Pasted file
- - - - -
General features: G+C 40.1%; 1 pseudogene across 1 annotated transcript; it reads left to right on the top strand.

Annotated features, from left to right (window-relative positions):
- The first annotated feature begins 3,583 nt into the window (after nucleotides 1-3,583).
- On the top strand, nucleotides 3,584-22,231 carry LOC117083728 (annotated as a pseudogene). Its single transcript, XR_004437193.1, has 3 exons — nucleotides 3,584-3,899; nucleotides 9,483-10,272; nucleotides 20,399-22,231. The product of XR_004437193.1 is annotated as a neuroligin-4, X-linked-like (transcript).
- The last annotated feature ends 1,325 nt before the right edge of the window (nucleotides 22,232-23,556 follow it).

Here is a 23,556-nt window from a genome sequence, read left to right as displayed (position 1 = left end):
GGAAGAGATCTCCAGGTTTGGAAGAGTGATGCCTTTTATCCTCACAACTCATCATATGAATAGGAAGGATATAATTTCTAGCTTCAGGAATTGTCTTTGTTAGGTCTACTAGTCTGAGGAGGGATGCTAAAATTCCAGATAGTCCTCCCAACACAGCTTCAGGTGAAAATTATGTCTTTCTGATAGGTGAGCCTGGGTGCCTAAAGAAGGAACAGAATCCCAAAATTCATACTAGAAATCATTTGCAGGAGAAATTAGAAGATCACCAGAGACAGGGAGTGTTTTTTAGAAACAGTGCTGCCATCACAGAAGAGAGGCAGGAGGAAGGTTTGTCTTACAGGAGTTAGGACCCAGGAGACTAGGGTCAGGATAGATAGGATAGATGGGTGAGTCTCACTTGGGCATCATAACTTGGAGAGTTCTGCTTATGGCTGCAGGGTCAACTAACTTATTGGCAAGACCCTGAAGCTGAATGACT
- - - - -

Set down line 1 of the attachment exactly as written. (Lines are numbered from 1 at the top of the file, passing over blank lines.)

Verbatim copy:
General features: G+C 40.1%; 1 pseudogene across 1 annotated transcript; it reads left to right on the top strand.